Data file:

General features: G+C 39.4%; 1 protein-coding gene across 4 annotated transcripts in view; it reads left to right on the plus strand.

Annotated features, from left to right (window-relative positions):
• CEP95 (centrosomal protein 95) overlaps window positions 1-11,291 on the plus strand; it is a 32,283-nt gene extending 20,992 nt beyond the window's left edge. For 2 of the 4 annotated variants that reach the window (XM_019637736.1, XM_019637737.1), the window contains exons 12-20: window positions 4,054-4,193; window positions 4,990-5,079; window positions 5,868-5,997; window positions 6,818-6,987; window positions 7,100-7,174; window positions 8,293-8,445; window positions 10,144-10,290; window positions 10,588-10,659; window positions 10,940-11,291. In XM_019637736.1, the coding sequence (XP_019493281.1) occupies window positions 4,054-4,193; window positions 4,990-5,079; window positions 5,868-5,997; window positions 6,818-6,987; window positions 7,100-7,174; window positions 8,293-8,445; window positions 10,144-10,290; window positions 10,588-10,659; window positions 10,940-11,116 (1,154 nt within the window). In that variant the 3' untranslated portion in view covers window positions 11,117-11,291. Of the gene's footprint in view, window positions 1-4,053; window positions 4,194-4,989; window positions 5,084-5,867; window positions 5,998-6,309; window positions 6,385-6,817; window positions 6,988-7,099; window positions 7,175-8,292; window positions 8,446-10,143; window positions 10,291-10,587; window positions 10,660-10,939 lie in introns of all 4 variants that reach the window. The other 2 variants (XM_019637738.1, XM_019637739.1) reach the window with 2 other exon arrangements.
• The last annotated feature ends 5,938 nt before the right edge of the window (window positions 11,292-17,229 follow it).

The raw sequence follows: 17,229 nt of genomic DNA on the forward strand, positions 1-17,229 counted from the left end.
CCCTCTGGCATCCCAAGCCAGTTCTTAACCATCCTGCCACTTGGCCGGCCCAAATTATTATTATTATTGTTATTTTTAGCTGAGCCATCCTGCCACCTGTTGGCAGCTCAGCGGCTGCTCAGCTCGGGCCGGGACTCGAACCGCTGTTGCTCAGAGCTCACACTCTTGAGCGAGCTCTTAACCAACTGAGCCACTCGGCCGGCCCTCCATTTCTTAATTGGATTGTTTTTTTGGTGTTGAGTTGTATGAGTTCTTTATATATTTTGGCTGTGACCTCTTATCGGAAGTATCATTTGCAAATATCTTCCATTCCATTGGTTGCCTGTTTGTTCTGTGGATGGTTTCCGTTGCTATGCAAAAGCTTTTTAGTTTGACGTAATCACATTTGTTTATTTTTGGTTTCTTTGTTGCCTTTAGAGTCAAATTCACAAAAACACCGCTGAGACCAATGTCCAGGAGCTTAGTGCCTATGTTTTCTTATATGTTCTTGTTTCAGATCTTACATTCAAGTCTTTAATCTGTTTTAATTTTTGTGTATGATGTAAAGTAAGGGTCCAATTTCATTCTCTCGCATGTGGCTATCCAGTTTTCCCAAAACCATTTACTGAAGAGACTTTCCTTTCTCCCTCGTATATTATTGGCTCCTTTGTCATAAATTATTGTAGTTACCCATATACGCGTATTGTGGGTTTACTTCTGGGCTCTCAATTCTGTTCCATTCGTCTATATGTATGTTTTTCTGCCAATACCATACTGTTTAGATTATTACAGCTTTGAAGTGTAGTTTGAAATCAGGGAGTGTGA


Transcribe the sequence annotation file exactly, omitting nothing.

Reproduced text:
General features: G+C 39.4%; 1 protein-coding gene across 4 annotated transcripts in view; it reads left to right on the plus strand.

Annotated features, from left to right (window-relative positions):
• CEP95 (centrosomal protein 95) overlaps window positions 1-11,291 on the plus strand; it is a 32,283-nt gene extending 20,992 nt beyond the window's left edge. For 2 of the 4 annotated variants that reach the window (XM_019637736.1, XM_019637737.1), the window contains exons 12-20: window positions 4,054-4,193; window positions 4,990-5,079; window positions 5,868-5,997; window positions 6,818-6,987; window positions 7,100-7,174; window positions 8,293-8,445; window positions 10,144-10,290; window positions 10,588-10,659; window positions 10,940-11,291. In XM_019637736.1, the coding sequence (XP_019493281.1) occupies window positions 4,054-4,193; window positions 4,990-5,079; window positions 5,868-5,997; window positions 6,818-6,987; window positions 7,100-7,174; window positions 8,293-8,445; window positions 10,144-10,290; window positions 10,588-10,659; window positions 10,940-11,116 (1,154 nt within the window). In that variant the 3' untranslated portion in view covers window positions 11,117-11,291. Of the gene's footprint in view, window positions 1-4,053; window positions 4,194-4,989; window positions 5,084-5,867; window positions 5,998-6,309; window positions 6,385-6,817; window positions 6,988-7,099; window positions 7,175-8,292; window positions 8,446-10,143; window positions 10,291-10,587; window positions 10,660-10,939 lie in introns of all 4 variants that reach the window. The other 2 variants (XM_019637738.1, XM_019637739.1) reach the window with 2 other exon arrangements.
• The last annotated feature ends 5,938 nt before the right edge of the window (window positions 11,292-17,229 follow it).

The raw sequence follows: 17,229 nt of genomic DNA on the forward strand, positions 1-17,229 counted from the left end.
CCCTCTGGCATCCCAAGCCAGTTCTTAACCATCCTGCCACTTGGCCGGCCCAAATTATTATTATTATTGTTATTTTTAGCTGAGCCATCCTGCCACCTGTTGGCAGCTCAGCGGCTGCTCAGCTCGGGCCGGGACTCGAACCGCTGTTGCTCAGAGCTCACACTCTTGAGCGAGCTCTTAACCAACTGAGCCACTCGGCCGGCCCTCCATTTCTTAATTGGATTGTTTTTTTGGTGTTGAGTTGTATGAGTTCTTTATATATTTTGGCTGTGACCTCTTATCGGAAGTATCATTTGCAAATATCTTCCATTCCATTGGTTGCCTGTTTGTTCTGTGGATGGTTTCCGTTGCTATGCAAAAGCTTTTTAGTTTGACGTAATCACATTTGTTTATTTTTGGTTTCTTTGTTGCCTTTAGAGTCAAATTCACAAAAACACCGCTGAGACCAATGTCCAGGAGCTTAGTGCCTATGTTTTCTTATATGTTCTTGTTTCAGATCTTACATTCAAGTCTTTAATCTGTTTTAATTTTTGTGTATGATGTAAAGTAAGGGTCCAATTTCATTCTCTCGCATGTGGCTATCCAGTTTTCCCAAAACCATTTACTGAAGAGACTTTCCTTTCTCCCTCGTATATTATTGGCTCCTTTGTCATAAATTATTGTAGTTACCCATATACGCGTATTGTGGGTTTACTTCTGGGCTCTCAATTCTGTTCCATTCGTCTATATGTATGTTTTTCTGCCAATACCATACTGTTTAGATTATTACAGCTTTGAAGTGTAGTTTGAAATCAGGGAGTGTGA